MARCH 16, 1956
NEW YORK—Easter Seals are being sold from March 10 to April 10 for the National Society for Crippled Children and Adults. This society is an old one and has worked for a long time in this particular field, where there always is work to do.
The seals are the way we help each year to have this work done. And I am sure all of us want to respond for the benefit of handicapped people.
I have a letter from a veteran who served in both World Wars I and II and whose sons also served in World War II. He sends me a poem and two short essays, which he has written, and adds:
"I find that if you keep your mind active, you do not worry so much."
This seems to me to be good advice for many people who find that the day-by-day news of the world is worrying and wonder how to meet the many problems which press upon them.
I watched with great interest Tuesday night Edward R. Murrow's remarkable television presentation of the Egyptian and Israeli situations. Gamal Abdel Nasser, the Egyptian prime minister, was somewhat more flexible in his thinking than one or two of the Egyptian refugees who were interviewed.
But I found Ben Gurion, the Israeli premier, a much milder and more appealing gentleman than Mr. Nasser. He seemed to have a mellowness which, perhaps, comes with age.
The disturbing thing, of course, was that the Egyptians repeated points of view which I do not think can be upheld by the facts, though I don't question for a minute that they believe them. The Israelis, of course, took opposing views.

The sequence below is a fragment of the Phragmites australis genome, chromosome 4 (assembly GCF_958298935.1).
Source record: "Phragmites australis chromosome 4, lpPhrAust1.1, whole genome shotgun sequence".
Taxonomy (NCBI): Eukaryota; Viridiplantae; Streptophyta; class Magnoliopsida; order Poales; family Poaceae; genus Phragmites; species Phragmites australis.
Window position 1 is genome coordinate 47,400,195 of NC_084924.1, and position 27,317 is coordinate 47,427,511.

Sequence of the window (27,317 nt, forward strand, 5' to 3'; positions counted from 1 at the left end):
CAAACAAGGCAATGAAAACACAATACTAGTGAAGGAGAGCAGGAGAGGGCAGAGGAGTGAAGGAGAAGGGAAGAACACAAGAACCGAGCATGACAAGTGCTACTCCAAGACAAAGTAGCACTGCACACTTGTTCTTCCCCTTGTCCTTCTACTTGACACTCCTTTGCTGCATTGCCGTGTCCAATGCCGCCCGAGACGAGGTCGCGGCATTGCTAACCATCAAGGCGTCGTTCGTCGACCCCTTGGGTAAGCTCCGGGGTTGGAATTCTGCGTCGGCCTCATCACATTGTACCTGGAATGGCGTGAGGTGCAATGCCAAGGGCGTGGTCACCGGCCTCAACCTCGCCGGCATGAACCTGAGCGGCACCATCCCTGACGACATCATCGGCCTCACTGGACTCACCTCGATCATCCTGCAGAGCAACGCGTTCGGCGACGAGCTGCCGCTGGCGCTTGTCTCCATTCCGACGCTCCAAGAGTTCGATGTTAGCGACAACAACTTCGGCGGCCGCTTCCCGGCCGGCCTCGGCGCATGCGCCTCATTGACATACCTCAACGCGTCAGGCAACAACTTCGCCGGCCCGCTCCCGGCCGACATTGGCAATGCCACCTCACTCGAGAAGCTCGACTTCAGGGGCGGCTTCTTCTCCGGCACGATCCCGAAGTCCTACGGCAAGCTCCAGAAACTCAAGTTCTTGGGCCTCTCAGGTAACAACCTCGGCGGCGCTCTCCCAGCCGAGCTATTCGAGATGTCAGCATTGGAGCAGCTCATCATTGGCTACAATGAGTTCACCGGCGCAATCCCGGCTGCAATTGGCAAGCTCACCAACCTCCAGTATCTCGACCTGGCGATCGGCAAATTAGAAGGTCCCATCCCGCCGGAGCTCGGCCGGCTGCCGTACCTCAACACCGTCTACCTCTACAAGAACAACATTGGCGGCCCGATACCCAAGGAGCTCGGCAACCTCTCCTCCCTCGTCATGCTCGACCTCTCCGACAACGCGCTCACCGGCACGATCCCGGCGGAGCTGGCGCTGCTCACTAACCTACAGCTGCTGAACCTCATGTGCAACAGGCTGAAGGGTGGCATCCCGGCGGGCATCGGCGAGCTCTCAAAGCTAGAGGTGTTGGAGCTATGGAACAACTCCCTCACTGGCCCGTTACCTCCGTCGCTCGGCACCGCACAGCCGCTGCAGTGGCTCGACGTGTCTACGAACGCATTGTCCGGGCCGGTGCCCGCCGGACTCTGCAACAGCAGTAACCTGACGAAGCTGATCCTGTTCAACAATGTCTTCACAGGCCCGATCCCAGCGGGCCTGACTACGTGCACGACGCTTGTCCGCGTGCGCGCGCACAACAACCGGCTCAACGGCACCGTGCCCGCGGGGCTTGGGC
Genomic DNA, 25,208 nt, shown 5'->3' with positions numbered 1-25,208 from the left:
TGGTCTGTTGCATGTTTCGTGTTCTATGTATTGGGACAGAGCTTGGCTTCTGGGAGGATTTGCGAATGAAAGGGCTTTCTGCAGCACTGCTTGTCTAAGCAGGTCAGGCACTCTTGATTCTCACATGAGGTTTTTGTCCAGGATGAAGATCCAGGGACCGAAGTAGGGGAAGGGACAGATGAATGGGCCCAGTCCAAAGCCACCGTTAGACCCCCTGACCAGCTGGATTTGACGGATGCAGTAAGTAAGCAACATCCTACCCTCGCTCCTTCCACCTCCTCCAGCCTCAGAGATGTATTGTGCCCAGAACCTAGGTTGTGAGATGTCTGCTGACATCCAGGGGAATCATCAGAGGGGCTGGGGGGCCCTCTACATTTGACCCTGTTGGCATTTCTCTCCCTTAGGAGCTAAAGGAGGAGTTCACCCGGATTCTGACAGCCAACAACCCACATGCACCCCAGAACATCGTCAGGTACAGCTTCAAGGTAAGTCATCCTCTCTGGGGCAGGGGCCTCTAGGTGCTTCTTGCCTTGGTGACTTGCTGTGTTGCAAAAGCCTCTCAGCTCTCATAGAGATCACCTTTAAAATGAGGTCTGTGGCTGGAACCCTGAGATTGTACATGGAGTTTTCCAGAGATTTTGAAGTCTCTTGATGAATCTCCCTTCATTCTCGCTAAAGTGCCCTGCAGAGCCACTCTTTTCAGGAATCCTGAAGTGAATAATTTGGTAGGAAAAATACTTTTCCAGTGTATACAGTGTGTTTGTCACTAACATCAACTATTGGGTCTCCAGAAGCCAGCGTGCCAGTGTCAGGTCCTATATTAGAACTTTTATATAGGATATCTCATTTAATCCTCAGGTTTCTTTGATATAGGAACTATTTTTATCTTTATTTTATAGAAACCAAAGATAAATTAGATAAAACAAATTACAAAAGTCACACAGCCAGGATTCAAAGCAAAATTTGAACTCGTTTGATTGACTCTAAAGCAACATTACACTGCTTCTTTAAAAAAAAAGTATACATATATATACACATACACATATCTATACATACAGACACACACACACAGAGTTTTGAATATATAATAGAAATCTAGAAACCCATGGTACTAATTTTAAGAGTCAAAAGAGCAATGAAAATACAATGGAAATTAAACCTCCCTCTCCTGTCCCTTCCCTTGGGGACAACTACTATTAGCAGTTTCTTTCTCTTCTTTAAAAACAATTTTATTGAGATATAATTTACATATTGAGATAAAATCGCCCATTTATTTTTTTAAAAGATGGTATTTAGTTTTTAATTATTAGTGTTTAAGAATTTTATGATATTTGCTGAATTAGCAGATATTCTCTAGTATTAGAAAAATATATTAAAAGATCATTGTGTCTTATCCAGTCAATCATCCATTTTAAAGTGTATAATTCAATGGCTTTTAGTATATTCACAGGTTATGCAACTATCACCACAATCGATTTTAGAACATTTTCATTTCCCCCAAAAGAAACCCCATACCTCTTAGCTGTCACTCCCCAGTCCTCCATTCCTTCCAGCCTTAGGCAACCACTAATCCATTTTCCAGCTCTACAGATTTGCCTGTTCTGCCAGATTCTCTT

For instance, I think it can be proved that the refugees who left Israel during the war did not leave just because the Israelis were dropping bombs on their homes and had committed atrocities.
In war, atrocities are committed on both sides, and I think it can be proved that the Mufti in Jerusalem broadcast the appeal that the Arabs leave temporarily, with the promise that they would be back within a few weeks.
I think it also can be proved that the lorries which took them out were furnished by the British. It also is probable that certain Arab sheiks remained in Israel, together with other Arabs who still live there, for they have eight representatives in the Knesset (parliament) today.
It is true that these Arabs, as a minority, are not entirely happy within the borders of Israel. Life is hard there, and a few complain of being detained in an old walled city north of Haifa and of having their land taken away from them. I did not visit this city, but if injustice is being done, the representatives of these people could bring the complaints before parliament.
I sympathize with those who want to return to their own land and their own homes. But they must know that this land is occupied largely by refugees from other Arab countries and that their homes have been wiped out.
I understand the deep pull that their own land has for the Arabs. But war always brings dislocation and hardship, and it seems to me they must accommodate themselves and stop looking backward. They must start looking forward to the best they can do under the new conditions.
(Copyright, 1956, by United Feature Syndicate, Inc.)
About this document
My Day by Eleanor Roosevelt, March 16, 1956
Digital edition created by The Eleanor Roosevelt Papers Project The George Washington University 312 Academic Building 2100 Foxhall Road, NW Washington, DC 20007
- Brick, Christopher (Editor)
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